Pulmonary Function Abnormalities in Never-Smoking Flight Attendants Exposed to Secondhand Tobacco Smoke in the Aircraft Cabin

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Abstract

Objective:

To determine whether the flight attendants who were exposed to secondhand tobacco smoke in the aircraft cabin have abnormal pulmonary function.

Methods:

We administered questionnaires and performed pulmonary function testing in 61 never-smoking female flight attendants who worked in active air crews before the smoking ban on commercial aircraft (preban).

Results:

Although the preban flight attendants had normal FVC, FEV1, and FEV1/FVC ratio, they had significantly decreased flow at mid- and low-lung volumes, curvilinear flow-volume curves, and evidence of air trapping. Furthermore, the flight attendants had significantly decreased diffusing capacity (77.5% ± 11.2% predicted normal) with 51% having a diffusing capacity below their 95% normal prediction limit.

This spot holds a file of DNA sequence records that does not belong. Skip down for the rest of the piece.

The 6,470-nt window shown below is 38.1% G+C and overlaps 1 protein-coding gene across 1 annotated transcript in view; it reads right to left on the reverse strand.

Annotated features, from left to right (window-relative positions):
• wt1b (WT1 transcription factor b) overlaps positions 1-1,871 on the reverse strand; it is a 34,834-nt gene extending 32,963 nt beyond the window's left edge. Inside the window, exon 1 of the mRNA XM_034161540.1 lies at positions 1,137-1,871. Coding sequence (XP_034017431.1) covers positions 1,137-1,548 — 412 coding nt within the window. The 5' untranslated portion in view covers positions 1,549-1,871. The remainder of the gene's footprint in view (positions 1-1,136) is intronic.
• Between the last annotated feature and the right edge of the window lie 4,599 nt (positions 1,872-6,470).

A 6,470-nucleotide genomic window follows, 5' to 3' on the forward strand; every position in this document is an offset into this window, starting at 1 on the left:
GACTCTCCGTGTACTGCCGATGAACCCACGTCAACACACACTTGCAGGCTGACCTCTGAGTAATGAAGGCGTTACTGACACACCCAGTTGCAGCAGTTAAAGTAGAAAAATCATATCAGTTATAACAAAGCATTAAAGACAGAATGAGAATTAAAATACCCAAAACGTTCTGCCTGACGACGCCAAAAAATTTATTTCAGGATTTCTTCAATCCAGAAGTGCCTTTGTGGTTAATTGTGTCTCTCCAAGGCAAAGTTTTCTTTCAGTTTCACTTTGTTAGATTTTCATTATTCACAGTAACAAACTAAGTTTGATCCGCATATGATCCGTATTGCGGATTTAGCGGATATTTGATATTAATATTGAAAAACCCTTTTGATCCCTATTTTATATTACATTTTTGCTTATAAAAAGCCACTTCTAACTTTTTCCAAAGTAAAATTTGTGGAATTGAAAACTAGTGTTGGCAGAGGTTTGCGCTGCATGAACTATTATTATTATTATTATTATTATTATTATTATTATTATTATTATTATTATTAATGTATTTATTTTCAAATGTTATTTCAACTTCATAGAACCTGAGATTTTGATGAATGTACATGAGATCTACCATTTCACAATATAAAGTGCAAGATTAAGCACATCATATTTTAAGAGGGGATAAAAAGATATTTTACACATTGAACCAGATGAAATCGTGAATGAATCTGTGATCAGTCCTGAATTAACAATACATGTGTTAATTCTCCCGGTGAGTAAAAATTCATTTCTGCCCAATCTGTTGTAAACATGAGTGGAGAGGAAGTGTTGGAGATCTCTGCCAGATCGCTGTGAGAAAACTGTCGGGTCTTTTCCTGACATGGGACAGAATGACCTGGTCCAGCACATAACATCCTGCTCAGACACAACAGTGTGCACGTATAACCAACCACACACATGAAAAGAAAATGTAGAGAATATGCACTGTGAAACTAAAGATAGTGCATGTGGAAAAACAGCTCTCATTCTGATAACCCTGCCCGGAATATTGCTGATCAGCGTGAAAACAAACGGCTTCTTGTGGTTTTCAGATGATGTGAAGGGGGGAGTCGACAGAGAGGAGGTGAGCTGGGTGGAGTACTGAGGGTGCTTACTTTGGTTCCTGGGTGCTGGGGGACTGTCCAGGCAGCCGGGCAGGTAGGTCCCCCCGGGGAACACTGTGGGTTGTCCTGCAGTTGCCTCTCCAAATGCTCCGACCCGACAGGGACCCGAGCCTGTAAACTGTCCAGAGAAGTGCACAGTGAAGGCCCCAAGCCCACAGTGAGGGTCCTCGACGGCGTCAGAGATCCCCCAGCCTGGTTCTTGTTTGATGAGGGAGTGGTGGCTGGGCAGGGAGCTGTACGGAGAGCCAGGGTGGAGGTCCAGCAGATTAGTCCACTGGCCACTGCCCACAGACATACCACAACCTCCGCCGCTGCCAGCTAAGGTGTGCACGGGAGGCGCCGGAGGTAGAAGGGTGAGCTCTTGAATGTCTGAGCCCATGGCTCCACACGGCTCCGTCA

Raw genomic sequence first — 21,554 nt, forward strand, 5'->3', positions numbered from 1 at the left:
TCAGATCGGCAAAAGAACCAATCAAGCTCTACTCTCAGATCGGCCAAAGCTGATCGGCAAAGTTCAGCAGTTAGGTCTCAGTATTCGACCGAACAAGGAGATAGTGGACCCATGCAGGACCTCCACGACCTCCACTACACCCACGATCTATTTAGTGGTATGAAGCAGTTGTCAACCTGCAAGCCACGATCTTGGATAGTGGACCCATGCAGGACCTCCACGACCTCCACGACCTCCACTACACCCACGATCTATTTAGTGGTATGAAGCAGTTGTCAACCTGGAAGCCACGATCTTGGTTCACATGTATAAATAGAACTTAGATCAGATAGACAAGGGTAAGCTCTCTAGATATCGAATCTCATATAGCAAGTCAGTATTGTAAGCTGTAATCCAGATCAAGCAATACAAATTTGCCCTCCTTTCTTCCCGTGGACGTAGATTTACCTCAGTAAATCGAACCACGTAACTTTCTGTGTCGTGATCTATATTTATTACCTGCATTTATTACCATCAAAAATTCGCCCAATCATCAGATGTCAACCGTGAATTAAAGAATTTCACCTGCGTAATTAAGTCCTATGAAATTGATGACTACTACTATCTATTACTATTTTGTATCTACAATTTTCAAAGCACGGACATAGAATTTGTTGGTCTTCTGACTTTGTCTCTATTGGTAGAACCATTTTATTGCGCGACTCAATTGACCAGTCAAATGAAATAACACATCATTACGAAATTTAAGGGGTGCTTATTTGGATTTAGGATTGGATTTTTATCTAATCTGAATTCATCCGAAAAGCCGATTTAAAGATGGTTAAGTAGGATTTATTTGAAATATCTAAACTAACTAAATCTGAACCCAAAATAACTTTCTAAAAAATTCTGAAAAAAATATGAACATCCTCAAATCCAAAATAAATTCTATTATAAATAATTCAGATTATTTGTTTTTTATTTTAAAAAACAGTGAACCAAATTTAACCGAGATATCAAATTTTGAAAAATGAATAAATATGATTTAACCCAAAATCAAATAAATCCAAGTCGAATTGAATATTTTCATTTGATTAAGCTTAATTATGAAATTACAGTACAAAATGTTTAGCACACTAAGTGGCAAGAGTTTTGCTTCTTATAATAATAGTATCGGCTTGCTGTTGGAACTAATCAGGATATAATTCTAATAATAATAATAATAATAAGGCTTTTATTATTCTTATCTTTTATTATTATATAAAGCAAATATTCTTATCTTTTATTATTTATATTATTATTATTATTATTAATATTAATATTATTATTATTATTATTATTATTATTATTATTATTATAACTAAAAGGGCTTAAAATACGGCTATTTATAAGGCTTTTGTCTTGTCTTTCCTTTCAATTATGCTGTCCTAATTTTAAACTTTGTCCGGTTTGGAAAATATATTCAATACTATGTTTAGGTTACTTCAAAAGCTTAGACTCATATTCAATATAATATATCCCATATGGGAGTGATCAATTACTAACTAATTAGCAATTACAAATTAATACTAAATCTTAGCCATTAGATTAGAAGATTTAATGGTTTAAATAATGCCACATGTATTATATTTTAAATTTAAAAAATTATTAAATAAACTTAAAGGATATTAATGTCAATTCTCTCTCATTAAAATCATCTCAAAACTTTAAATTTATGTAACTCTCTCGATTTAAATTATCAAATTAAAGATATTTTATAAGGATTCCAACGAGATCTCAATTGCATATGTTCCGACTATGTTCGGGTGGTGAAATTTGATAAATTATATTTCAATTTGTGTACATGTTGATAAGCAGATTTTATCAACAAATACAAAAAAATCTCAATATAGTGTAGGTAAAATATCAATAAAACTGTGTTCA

Conclusions:

This cohort of healthy never-smoking flight attendants who were exposed to secondhand tobacco smoke in the aircraft cabin showed pulmonary function abnormalities suggestive of airway obstruction and impaired diffusion.

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